Alex Sinclair's colours are as attractive as ever - he's a master of indicating light sources and matching tones to mood -  while letterer Richard Starkings, another UK veteran, makes a rare DC appearance. Daniel's cover, with colours by Tomeu Morey, is a tad grim, but heck, this is hardly a whimsical issue. 
There's a variant by Joe Madureira and, if I'm interpreting the part-signature correctly, Sinclair, which has a lot of dynamism - it's a shame we have sword-slingy Diana and red-eyed Superman, that's all too New 52 for me. And why just the Big Three? The credits page believes Yanick Paquette and Nathan Fairbairn are on variant duty here - did someone commission one Trinity alternate image too many? 

Editors Brian Cunningham and Amedeo Turturro deserve credit for wrangling the talent and giving us a Justice League book that has me itching for more. This was my first New Comics Day read and if the rest of the books are as good, it's going to be a great day. 

Comments

  1. Thanks for the review. I'm also weary of the exposition from all the characters around the mystery of why this Superman is here and what the underlying "story" is. Enough. Explain it already. I personally feel the weakness of this rebirth, they trying to have it both ways as it were, is front and center in the form of Superman. Watching the league mourning the fallen Superman distrusting the new, and then this Superman comes flying in at the end and they all stand together didn't resonate for me at all.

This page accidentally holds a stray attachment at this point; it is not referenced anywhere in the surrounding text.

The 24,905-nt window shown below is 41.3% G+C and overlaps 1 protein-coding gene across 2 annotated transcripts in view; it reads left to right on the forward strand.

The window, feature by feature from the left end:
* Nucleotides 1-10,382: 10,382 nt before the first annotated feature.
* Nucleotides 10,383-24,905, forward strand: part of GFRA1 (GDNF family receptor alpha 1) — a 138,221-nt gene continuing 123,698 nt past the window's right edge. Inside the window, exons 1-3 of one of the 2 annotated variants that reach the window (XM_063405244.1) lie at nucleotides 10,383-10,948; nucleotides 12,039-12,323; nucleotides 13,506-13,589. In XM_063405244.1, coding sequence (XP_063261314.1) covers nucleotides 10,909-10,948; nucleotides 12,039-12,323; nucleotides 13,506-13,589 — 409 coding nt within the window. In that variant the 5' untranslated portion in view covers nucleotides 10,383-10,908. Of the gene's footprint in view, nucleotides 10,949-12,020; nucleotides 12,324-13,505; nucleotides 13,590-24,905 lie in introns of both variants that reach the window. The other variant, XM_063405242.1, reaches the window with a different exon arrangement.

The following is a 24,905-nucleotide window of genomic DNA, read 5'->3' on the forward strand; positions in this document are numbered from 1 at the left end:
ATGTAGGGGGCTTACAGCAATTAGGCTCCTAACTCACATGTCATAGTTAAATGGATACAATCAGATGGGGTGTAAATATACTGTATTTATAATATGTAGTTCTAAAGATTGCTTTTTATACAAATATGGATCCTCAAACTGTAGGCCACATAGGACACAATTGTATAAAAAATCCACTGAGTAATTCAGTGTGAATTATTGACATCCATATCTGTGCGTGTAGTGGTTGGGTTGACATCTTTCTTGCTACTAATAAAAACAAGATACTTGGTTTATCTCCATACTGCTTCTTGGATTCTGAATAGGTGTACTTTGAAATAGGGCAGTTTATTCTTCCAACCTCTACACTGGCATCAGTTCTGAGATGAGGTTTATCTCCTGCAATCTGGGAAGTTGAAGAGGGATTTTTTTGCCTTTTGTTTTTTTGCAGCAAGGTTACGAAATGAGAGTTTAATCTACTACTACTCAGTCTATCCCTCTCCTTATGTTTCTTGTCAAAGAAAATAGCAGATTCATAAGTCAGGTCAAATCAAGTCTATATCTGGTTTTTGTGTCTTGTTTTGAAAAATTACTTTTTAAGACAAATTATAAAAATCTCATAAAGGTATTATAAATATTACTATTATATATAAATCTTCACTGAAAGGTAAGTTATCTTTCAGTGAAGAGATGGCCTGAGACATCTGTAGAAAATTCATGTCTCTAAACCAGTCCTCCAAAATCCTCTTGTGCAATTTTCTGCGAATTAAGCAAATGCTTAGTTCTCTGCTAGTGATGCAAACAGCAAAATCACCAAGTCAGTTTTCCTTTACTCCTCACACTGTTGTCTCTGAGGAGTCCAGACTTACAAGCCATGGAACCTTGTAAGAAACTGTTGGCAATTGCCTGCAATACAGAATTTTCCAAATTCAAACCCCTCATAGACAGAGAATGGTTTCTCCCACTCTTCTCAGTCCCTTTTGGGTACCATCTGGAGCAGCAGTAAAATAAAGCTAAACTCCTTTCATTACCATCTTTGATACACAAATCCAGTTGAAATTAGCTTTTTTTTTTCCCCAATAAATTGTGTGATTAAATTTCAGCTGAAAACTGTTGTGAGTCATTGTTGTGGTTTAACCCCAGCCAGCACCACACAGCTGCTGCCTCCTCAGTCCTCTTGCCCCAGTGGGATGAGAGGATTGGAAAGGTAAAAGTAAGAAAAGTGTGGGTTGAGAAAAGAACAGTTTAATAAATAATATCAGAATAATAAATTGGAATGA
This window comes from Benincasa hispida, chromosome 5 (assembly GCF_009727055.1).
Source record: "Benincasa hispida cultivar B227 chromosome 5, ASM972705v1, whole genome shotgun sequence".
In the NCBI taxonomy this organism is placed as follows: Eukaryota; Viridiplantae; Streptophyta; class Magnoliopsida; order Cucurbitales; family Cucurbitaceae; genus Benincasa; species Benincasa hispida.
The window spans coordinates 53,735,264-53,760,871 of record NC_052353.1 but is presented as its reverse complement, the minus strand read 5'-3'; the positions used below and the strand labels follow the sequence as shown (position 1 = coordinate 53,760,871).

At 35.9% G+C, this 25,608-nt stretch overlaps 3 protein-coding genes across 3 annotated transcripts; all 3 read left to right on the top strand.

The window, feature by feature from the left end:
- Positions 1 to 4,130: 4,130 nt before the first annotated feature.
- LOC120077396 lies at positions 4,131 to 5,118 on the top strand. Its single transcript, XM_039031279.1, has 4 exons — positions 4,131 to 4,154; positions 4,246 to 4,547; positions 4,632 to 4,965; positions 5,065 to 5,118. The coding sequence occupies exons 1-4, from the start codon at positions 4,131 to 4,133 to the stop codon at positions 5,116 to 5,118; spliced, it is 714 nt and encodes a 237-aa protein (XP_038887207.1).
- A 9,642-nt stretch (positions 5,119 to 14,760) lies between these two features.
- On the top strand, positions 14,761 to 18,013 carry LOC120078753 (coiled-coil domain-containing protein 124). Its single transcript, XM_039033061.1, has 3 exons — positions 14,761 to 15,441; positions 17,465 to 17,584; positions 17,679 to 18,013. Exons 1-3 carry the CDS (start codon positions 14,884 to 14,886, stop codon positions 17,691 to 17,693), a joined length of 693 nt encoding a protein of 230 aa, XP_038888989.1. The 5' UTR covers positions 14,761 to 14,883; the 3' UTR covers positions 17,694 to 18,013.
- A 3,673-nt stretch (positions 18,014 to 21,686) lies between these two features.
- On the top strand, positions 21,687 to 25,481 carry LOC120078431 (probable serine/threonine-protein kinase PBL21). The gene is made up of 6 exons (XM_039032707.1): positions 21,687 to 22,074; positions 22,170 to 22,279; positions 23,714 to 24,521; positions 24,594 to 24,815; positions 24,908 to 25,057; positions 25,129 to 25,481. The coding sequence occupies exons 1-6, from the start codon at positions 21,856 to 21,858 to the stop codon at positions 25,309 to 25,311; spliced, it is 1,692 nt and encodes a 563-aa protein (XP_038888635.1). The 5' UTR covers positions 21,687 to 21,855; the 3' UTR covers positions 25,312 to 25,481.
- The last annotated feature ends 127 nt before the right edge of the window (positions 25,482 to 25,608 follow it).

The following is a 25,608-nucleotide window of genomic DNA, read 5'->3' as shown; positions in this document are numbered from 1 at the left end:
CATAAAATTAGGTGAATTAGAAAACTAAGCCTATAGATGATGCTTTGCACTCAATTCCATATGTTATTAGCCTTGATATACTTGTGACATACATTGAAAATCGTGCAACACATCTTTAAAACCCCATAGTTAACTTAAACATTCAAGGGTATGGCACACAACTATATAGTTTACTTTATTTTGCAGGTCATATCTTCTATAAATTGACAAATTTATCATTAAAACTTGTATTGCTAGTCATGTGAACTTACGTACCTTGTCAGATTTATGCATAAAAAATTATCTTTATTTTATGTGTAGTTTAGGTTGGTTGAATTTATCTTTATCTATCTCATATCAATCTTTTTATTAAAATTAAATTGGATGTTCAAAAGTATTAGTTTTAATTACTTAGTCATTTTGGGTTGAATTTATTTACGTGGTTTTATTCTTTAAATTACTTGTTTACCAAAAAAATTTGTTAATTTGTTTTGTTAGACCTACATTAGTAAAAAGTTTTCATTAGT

ReplyDelete
    Replies
    1. DC definitely need an editor-in-chief who actually reads everything a week before it's due on press, someone who remembers stuff or, heaven forbid, takes notes, and points out discrepancies. It's really not rocket science, but they've been failing at this for years.

      Delete
    2. But ... but "Rebirth" was supposed to change all that editorial mess ... didn't Johns promise this? Didn't Johns promise that every character would be written exactly the same across books ... it must be a nightmare sequence where Superman doesn't mind seeing mass death. That would also explain Diana's New 52 costume with the ugly tiara thing. And, yeah, both covers are rather angry looking. The main one is like they're all ticked off we're looking at them.

      Delete
    3. Hopefully things will straighten out - I think it's a case of DC wanting to 'explain' old Superman here as well as in his own books, so a bit of a disparity.

      Delete
  2. This is my last JL issue with the name Hitch on it. Still life art, rubble as co star, them and all his other tropes are on full display. I think I caught three panels with a sense of motion! I always thought it funny Hitch insulted Bendis' storytelling when his art is tailor made for people standing around talking and very little else...

    ReplyDelete
    Replies
    1. I've not read or heard Hitch on Bendis, but given he was pretty much a - to be kind - Alan Davis homage act for years, he shouldn't be having a pop at other creators. I do think he's much improved.

      Delete

Post a Comment